The Christians in Pontus, Galatia, Cappadocia et were facing pressure of various sorts and they needed to know that insofar as they were suffering for Christ they were not alone. They were part of a great spiritual building that the mockers and critics could not see and they cannot see it today but it is as real today as it was then. It is a real as Christ is true and alive and building it upon himself by his powerful Holy Spirit. Let them say what they will. They cannot tear it down.

    Post authored by:

  • R. Scott Clark
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    R.Scott Clark is the President of the Heidelberg Reformation Association, the author and editor of, and contributor to several books and the author of many articles. He has taught church history and historical theology since 1997 at Westminster Seminary California. He has also taught at Wheaton College, Reformed Theological Seminary, and Concordia University. He has hosted the Heidelblog since 2007.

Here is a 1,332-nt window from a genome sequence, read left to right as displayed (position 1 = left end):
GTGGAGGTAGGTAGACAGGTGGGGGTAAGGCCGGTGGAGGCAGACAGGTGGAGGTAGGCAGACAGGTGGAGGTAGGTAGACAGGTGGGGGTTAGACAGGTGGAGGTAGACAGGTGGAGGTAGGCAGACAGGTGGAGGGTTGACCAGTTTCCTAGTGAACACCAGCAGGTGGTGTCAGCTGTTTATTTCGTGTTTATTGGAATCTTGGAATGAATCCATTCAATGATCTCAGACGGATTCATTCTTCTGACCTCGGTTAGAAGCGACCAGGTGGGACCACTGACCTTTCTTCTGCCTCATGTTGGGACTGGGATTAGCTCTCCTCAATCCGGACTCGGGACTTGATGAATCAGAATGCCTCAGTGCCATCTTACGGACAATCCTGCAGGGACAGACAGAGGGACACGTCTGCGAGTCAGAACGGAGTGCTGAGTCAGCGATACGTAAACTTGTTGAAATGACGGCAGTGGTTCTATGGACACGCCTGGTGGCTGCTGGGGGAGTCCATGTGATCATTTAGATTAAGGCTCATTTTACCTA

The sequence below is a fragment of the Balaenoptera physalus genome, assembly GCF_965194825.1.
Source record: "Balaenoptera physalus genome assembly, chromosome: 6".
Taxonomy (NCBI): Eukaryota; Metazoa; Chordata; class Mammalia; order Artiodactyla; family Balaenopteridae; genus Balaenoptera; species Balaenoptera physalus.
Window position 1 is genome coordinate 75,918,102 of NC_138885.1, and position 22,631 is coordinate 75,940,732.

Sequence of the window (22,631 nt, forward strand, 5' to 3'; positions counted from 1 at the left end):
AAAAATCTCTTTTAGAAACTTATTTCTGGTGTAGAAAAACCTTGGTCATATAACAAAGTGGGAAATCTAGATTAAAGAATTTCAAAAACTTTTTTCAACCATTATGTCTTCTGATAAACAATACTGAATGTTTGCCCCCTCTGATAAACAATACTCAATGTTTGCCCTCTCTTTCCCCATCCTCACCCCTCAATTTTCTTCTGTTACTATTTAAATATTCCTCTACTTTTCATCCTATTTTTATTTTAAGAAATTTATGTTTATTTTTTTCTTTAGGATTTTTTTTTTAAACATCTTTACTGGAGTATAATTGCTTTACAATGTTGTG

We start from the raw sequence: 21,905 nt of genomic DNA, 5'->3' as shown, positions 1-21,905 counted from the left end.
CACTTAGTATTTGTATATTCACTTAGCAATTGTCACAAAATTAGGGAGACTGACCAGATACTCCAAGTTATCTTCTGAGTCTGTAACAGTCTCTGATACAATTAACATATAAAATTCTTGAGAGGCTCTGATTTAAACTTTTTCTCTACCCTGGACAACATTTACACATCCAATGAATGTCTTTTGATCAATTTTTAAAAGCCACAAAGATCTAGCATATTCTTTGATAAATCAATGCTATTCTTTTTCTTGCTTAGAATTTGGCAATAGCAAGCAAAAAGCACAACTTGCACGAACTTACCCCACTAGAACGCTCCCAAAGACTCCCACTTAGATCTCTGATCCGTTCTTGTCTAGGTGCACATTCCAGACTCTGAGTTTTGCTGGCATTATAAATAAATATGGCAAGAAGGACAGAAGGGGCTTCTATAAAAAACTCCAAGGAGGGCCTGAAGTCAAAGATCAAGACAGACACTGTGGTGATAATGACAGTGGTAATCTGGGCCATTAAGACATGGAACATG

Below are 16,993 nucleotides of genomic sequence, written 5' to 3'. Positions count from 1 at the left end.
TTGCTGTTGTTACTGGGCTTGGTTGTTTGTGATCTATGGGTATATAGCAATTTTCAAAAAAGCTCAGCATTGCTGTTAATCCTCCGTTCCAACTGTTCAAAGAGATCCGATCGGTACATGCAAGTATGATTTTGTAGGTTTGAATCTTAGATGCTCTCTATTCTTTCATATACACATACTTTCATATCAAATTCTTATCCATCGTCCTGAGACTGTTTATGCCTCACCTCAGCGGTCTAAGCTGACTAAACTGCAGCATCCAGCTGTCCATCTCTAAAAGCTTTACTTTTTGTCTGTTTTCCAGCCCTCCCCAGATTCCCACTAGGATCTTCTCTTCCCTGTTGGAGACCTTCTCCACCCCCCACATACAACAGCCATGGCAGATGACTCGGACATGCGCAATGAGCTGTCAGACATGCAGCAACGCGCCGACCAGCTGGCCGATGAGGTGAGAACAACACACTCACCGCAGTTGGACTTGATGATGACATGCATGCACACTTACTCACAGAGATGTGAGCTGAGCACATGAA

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One comment

  1. There is a strain of modern evangelical theology that looks forward to the literal rebuilding of the Israelite temple and to the re-institution of sacrifices, albeit, in that case, memorial sacrifices.

    With Hebrews 10:29 as the condemnation.